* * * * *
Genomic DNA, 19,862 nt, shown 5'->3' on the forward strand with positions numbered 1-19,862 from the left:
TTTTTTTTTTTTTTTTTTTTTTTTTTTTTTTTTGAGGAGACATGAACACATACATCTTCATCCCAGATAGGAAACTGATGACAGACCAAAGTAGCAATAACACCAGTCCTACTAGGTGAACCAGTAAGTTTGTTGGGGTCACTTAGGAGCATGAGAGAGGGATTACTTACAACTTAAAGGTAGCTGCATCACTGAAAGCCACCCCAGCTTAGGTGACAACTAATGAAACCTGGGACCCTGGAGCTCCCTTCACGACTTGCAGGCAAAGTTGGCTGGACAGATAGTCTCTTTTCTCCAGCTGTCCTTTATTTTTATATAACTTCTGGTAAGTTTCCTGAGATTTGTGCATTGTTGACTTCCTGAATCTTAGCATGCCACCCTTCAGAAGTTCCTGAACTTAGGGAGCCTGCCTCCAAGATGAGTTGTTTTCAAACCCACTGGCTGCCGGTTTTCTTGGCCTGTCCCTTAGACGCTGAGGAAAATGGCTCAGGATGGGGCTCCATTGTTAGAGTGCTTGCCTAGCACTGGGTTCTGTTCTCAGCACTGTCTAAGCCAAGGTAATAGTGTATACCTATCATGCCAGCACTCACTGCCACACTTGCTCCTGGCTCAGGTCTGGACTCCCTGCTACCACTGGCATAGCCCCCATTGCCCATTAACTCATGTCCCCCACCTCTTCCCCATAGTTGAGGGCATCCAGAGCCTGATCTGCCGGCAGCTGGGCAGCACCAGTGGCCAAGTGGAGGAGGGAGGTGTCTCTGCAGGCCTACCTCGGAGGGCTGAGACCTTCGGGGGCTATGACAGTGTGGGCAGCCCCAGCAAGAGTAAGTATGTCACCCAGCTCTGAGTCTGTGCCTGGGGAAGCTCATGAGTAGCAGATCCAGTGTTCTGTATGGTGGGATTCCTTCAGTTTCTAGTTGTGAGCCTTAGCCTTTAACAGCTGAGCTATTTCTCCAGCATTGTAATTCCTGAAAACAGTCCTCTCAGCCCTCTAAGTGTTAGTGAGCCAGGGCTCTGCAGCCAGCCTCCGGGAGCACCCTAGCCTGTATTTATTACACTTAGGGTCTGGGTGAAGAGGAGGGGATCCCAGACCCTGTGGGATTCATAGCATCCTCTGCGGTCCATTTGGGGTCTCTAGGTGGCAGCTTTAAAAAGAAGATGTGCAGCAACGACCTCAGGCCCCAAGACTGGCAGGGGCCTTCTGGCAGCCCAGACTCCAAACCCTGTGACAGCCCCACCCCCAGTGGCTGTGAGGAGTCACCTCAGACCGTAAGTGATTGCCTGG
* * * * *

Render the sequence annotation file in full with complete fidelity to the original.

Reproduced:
Genomic DNA, 19,862 nt, shown 5'->3' on the forward strand with positions numbered 1-19,862 from the left:
TTTTTTTTTTTTTTTTTTTTTTTTTTTTTTTTTGAGGAGACATGAACACATACATCTTCATCCCAGATAGGAAACTGATGACAGACCAAAGTAGCAATAACACCAGTCCTACTAGGTGAACCAGTAAGTTTGTTGGGGTCACTTAGGAGCATGAGAGAGGGATTACTTACAACTTAAAGGTAGCTGCATCACTGAAAGCCACCCCAGCTTAGGTGACAACTAATGAAACCTGGGACCCTGGAGCTCCCTTCACGACTTGCAGGCAAAGTTGGCTGGACAGATAGTCTCTTTTCTCCAGCTGTCCTTTATTTTTATATAACTTCTGGTAAGTTTCCTGAGATTTGTGCATTGTTGACTTCCTGAATCTTAGCATGCCACCCTTCAGAAGTTCCTGAACTTAGGGAGCCTGCCTCCAAGATGAGTTGTTTTCAAACCCACTGGCTGCCGGTTTTCTTGGCCTGTCCCTTAGACGCTGAGGAAAATGGCTCAGGATGGGGCTCCATTGTTAGAGTGCTTGCCTAGCACTGGGTTCTGTTCTCAGCACTGTCTAAGCCAAGGTAATAGTGTATACCTATCATGCCAGCACTCACTGCCACACTTGCTCCTGGCTCAGGTCTGGACTCCCTGCTACCACTGGCATAGCCCCCATTGCCCATTAACTCATGTCCCCCACCTCTTCCCCATAGTTGAGGGCATCCAGAGCCTGATCTGCCGGCAGCTGGGCAGCACCAGTGGCCAAGTGGAGGAGGGAGGTGTCTCTGCAGGCCTACCTCGGAGGGCTGAGACCTTCGGGGGCTATGACAGTGTGGGCAGCCCCAGCAAGAGTAAGTATGTCACCCAGCTCTGAGTCTGTGCCTGGGGAAGCTCATGAGTAGCAGATCCAGTGTTCTGTATGGTGGGATTCCTTCAGTTTCTAGTTGTGAGCCTTAGCCTTTAACAGCTGAGCTATTTCTCCAGCATTGTAATTCCTGAAAACAGTCCTCTCAGCCCTCTAAGTGTTAGTGAGCCAGGGCTCTGCAGCCAGCCTCCGGGAGCACCCTAGCCTGTATTTATTACACTTAGGGTCTGGGTGAAGAGGAGGGGATCCCAGACCCTGTGGGATTCATAGCATCCTCTGCGGTCCATTTGGGGTCTCTAGGTGGCAGCTTTAAAAAGAAGATGTGCAGCAACGACCTCAGGCCCCAAGACTGGCAGGGGCCTTCTGGCAGCCCAGACTCCAAACCCTGTGACAGCCCCACCCCCAGTGGCTGTGAGGAGTCACCTCAGACCGTAAGTGATTGCCTGG